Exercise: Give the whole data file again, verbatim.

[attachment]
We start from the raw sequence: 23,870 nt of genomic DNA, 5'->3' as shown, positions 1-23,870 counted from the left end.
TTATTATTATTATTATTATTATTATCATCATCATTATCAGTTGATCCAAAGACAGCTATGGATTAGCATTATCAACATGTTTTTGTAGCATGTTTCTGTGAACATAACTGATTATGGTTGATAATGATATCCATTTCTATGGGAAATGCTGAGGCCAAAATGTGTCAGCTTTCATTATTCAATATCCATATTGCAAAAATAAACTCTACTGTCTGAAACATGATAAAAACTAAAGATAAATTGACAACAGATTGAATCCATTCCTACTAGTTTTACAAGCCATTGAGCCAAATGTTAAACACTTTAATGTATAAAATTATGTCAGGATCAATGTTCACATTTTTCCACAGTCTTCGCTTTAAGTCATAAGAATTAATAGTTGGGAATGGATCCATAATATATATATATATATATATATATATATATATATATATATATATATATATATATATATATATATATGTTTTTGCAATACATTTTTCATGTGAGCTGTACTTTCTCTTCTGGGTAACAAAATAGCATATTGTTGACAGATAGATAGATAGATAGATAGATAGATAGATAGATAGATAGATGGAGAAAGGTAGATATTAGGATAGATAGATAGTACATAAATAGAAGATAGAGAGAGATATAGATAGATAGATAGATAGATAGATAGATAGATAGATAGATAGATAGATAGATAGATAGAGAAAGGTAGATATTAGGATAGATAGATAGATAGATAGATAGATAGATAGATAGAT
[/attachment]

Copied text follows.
We start from the raw sequence: 23,870 nt of genomic DNA, 5'->3' as shown, positions 1-23,870 counted from the left end.
TTATTATTATTATTATTATTATTATCATCATCATTATCAGTTGATCCAAAGACAGCTATGGATTAGCATTATCAACATGTTTTTGTAGCATGTTTCTGTGAACATAACTGATTATGGTTGATAATGATATCCATTTCTATGGGAAATGCTGAGGCCAAAATGTGTCAGCTTTCATTATTCAATATCCATATTGCAAAAATAAACTCTACTGTCTGAAACATGATAAAAACTAAAGATAAATTGACAACAGATTGAATCCATTCCTACTAGTTTTACAAGCCATTGAGCCAAATGTTAAACACTTTAATGTATAAAATTATGTCAGGATCAATGTTCACATTTTTCCACAGTCTTCGCTTTAAGTCATAAGAATTAATAGTTGGGAATGGATCCATAATATATATATATATATATATATATATATATATATATATATATATATATATATATATATATATATATGTTTTTGCAATACATTTTTCATGTGAGCTGTACTTTCTCTTCTGGGTAACAAAATAGCATATTGTTGACAGATAGATAGATAGATAGATAGATAGATAGATAGATAGATAGATGGAGAAAGGTAGATATTAGGATAGATAGATAGTACATAAATAGAAGATAGAGAGAGATATAGATAGATAGATAGATAGATAGATAGATAGATAGATAGATAGATAGATAGATAGATAGAGAAAGGTAGATATTAGGATAGATAGATAGATAGATAGATAGATAGATAGATAGAT